Sansho the Bailiff
A strong candidate for Greatest Film Ever Made. A perfect and profound masterpiece, rivaled only by its near companion Ugetsu.
The Complete Mr. Arkadin
The critics of Cahiers du cinéma once chose this over Citizen Kane for their “Ten Best Ever” list. I am inclined to agree. The three versions suggest an endless, fascinating “work in progress.”
For me, three films stand out in Kurosawa’s uneven career (the other two being Ikiru and High and Low): one of the cinema’s greatest “action” movies, thrilling and sublime. (Beware the dread Hollywood remake!)
Pickup on South Street
Mistakenly seen as a crude anticommunist movie, Pickup juxtaposes the commies with an America in which the only characters are criminals or dropouts. The death of Moe, sacrificing herself for a country that abandoned her, is heartbreaking. Arguably Fuller’s best film.
The Lady Eve
Sturges’s masterpiece, from the long buildup to the most hilarious and brutal payoff in the history of Hollywood comedy.
Influenced by (but in some respects transcending) Leo McCarey’s Make Way for Tomorrow, this is perhaps the greatest film about the Family and its degeneration under the stresses of capitalism.
Michael Powell and Emeric Pressburger
I Know Where I’m Going!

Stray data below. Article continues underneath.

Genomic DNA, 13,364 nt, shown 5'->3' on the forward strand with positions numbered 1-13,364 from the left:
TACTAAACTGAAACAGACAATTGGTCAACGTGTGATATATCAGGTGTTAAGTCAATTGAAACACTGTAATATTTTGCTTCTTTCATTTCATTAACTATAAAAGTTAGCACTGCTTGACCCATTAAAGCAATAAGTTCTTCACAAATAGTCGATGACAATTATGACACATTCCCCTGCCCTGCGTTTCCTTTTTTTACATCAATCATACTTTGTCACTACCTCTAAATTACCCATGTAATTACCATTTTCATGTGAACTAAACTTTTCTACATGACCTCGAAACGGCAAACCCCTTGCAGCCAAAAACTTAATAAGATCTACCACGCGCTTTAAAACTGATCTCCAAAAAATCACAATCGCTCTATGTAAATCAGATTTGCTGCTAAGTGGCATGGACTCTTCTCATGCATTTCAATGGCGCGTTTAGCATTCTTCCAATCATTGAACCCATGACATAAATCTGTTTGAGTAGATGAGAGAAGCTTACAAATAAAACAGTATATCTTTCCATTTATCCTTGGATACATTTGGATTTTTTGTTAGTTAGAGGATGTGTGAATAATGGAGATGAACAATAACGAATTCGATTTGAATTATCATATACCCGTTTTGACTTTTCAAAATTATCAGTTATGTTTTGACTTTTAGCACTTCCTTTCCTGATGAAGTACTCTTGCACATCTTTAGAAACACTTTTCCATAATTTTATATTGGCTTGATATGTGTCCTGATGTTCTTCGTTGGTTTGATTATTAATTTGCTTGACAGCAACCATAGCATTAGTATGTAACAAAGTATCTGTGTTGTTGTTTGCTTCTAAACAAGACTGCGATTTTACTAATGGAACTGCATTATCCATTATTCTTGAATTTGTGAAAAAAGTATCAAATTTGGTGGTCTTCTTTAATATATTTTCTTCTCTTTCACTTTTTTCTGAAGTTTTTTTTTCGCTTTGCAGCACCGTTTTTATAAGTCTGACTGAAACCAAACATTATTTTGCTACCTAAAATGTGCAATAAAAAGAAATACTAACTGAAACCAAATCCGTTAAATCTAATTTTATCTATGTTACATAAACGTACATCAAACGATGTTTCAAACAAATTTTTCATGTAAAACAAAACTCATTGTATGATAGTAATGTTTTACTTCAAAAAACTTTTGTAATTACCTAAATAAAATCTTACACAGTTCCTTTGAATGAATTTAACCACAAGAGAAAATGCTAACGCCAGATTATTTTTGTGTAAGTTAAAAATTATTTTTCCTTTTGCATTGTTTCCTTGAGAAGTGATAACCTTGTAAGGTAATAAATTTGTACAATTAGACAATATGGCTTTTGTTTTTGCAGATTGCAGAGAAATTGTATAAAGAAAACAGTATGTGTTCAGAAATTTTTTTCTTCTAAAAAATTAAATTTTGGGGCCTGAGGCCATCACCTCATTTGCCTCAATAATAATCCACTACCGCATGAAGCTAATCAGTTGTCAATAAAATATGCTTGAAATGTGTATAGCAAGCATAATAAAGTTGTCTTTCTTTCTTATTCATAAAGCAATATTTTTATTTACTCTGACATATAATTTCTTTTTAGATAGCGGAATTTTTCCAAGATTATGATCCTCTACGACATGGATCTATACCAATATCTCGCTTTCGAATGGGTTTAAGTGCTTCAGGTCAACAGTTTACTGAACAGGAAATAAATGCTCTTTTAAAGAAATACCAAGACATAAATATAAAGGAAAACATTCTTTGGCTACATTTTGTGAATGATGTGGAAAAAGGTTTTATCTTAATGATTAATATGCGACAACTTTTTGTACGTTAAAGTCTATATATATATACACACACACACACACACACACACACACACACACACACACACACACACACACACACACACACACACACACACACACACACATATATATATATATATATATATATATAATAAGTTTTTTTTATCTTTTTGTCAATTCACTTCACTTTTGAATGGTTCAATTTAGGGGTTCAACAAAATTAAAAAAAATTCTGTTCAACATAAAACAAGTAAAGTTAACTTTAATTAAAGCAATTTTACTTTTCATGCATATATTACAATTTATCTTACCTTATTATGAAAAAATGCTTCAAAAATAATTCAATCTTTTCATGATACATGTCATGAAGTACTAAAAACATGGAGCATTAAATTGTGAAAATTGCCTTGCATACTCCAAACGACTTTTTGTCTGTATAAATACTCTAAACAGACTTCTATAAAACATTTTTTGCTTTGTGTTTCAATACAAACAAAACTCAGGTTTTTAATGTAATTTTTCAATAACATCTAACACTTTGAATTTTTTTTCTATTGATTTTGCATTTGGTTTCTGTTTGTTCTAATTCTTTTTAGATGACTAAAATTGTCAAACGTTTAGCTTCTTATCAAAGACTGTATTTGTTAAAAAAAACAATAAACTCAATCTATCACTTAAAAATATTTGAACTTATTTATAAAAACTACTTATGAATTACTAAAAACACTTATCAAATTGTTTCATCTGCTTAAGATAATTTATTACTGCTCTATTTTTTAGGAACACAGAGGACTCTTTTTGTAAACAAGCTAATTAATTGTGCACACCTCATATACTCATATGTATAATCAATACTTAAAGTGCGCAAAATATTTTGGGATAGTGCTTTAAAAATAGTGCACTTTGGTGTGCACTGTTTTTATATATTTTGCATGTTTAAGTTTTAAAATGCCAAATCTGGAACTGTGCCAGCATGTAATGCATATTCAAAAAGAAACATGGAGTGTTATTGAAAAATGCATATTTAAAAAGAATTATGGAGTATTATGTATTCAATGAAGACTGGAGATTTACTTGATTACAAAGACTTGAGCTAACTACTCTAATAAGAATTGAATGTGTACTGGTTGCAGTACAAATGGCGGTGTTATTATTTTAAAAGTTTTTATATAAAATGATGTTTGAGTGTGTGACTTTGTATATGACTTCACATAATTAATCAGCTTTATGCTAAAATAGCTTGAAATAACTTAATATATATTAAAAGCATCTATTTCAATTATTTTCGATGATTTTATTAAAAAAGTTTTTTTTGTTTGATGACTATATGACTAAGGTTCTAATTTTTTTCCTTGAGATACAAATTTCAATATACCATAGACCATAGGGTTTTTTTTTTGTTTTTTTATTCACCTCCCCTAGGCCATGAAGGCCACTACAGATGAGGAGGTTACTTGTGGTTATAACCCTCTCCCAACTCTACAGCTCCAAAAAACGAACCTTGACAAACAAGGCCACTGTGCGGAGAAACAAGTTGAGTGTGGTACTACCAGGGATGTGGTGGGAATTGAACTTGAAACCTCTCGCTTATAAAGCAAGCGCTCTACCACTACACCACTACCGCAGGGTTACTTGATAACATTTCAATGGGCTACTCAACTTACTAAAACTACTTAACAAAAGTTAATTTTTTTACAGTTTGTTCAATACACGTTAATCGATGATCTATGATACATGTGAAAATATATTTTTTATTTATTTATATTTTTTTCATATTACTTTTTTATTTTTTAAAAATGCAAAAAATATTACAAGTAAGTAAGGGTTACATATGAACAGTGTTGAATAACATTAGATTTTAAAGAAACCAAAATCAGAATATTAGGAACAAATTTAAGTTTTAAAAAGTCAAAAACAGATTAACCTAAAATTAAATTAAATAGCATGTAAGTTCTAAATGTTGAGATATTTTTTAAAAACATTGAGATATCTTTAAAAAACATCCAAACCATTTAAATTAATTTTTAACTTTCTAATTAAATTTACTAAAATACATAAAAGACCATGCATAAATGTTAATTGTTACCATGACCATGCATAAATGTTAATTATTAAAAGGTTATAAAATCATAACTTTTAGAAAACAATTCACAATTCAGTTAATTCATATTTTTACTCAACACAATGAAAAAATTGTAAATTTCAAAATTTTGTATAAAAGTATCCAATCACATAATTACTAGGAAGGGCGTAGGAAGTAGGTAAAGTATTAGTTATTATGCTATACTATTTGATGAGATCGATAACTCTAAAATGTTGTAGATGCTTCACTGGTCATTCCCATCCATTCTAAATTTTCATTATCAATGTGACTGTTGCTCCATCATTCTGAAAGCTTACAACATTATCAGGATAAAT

My favorite Powell and Pressburger movie. It’s eternally fresh, unpredictable, yet perfect in its apparent digressions.
Band of Outsiders
Godard at his freshest, most spontaneous and improvisatory. Inexhaustably captivating.
Arguably Hitchcock’s most perfect (but not necessarily most profound) movie, in which every shot, every look counts, and Grant and Bergman achieve sublimity.
Leanne Shapton’s Top 10
An artist, art director, illustrator, and publisher based in New York City, Leanne Shapton designed the covers of the Criterion releases Kicking and Screaming and Cría cuervos . . . , and is the author of Was She Pretty?
David and Nathan Zellner’s Top 10
Austin-based duo David and Nathan Zellner, whose new film Damsel is now in theaters, share a list of favorites that run the gamut from genre provocation to lyrical humanism.